Wednesday, August 13, 2014

To buy or not to buy aka I have one, but it's in the container

We packed up our worldly possessions and moved halfway around the world. We had to break things into three sets:
One set to go in the container
One set to go in the suitcases we were taking to Fiji in August
One set to stay in New York for when my son and I came back in September.

It's said that man plans and God laughs. We got here ok but one of my suitcases didn't. Luckily things like my shoes, my bras & undies and a pair of pants, a pair of shorts and a skirt were in the suitcase that did get here. Unfortunately I only had the one shirt I was wearing and another that was in our dirty laundry. Oh and we had dinner with hub's new boss planned for the second night we got here. Yikes! A quick shopping trip to Jacks of Fiji covered me, but put me in an odd position for my first week. Should I buy ___ or wait for the suitcase. That was especially tough the first couple of days when Fiji Airways hadn't even located my suitcase yet.

Breathe. As a friend of mine sent me a quote from Fight Club: “It's only after we've lost everything that we're free to do anything.” ― Chuck Palahniuk

Thankfully Thursday night I got word that my suitcase was on the way to Suva.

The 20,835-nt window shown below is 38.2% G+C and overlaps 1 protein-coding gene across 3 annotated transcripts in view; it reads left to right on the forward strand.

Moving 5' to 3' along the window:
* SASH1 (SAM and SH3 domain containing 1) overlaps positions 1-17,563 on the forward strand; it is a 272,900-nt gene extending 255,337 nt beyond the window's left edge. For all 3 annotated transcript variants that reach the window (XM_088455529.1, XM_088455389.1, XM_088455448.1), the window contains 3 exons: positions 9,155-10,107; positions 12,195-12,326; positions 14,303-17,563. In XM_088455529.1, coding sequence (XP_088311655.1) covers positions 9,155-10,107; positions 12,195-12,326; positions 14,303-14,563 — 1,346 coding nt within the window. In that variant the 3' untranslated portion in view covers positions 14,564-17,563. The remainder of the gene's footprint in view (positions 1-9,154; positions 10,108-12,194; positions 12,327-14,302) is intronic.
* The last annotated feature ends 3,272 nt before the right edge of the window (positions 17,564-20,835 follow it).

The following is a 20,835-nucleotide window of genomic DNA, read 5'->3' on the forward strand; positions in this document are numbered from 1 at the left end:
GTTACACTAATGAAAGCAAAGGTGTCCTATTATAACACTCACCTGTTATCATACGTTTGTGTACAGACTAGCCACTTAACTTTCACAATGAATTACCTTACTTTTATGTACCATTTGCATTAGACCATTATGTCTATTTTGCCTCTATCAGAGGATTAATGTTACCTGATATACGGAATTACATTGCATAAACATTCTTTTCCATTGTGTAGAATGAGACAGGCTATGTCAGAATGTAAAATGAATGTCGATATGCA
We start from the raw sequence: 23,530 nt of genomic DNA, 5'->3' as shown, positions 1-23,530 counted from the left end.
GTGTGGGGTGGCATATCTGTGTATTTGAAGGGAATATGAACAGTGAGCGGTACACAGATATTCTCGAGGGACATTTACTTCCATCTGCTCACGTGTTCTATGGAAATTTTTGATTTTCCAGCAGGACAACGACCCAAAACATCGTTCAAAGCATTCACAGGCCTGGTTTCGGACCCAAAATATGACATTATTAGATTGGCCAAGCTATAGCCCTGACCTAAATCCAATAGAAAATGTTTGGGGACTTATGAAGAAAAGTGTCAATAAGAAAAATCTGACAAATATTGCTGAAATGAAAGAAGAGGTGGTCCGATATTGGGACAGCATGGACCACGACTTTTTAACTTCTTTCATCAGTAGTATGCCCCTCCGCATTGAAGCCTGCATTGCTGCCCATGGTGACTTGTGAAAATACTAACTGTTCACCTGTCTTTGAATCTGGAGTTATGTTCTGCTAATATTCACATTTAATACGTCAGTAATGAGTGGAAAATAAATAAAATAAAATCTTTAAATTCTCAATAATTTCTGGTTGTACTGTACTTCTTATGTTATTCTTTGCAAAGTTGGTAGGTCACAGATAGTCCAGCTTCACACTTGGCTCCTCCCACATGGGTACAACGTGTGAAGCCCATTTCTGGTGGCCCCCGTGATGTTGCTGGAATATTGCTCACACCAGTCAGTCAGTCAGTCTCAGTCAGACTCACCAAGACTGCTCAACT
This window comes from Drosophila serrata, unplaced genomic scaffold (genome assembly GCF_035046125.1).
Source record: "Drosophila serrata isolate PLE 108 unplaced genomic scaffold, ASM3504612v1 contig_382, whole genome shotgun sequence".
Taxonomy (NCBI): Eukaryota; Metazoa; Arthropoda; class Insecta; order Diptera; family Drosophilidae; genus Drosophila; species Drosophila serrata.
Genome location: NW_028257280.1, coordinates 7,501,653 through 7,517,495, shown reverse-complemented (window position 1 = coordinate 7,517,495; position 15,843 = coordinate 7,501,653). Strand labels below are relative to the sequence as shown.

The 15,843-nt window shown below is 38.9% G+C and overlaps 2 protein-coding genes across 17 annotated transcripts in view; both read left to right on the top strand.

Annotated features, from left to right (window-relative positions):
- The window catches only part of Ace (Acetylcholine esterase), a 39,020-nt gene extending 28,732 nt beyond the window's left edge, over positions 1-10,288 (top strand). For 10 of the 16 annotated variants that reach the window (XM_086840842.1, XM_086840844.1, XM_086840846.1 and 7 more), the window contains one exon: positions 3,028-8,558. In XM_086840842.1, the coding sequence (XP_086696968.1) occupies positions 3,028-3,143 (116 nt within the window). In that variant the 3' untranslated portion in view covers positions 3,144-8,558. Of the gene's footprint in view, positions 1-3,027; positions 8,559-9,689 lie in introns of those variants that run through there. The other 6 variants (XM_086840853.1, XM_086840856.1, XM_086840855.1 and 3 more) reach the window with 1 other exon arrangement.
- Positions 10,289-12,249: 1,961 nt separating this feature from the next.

In the meantime I'd been taking full advantage of my favorite part of our new place:
Starting my morning with a cup of coffee and a cool breeze off the patio
No, not the view,
the Washer and Dryer!

Did I mention that I didn't have a washer in New York? I'm kind of picky about my laundry, it was not fun to send it out, but it was even less fun to schlep it to the laundromat. 
So now we're settling in, we've gone to the grocery store and picked up the essentials, like cooking oil and onions and garlic and ginger, but there's a few more things that we need.

See, we made dinner with fresh fish we got at the market, and we invited over the neighbors.
Those skewers? Not ours

Those skewers? We had to borrow them.

That cutting  board? Also not ours, but that came with the house. The wineglasses didn't. 
Those wine glasses? Also borrowed.

We have all kinds of stuff... 
I don't think I'll be wearing the black boots in Fiji, I just couldn't bear to give them away. Do you know how hard it is for a woman my size to find knee high leather boots that fit my calves? 
We just don't have it here. It's all in a container that's on a slow boat to China, er, Fiji.
See all that stuff? It's ours. We miss it. Well, not all of it, but I want my corkscrew. 
So the question is now: should we buy wine glasses and a corkscrew or just keep inviting over the neighbors? 

Tuesday, August 12, 2014

The case of the missing sock

Is it in the container? 

Is it in one of the suitcases? 

Is it in the bags we left in New York? 

Did the dryer eat it? 

Where in the world is the other sock?!

Monday, August 11, 2014

Vampire bats

First, my apologies for the clickbait. These creatures are not Vampires, they don't suck blood. In fact, these bats don't even use echo-location! Whoa. This is messing with everything I thought I knew about bats! There are some interesting reads online - you really should check this one out: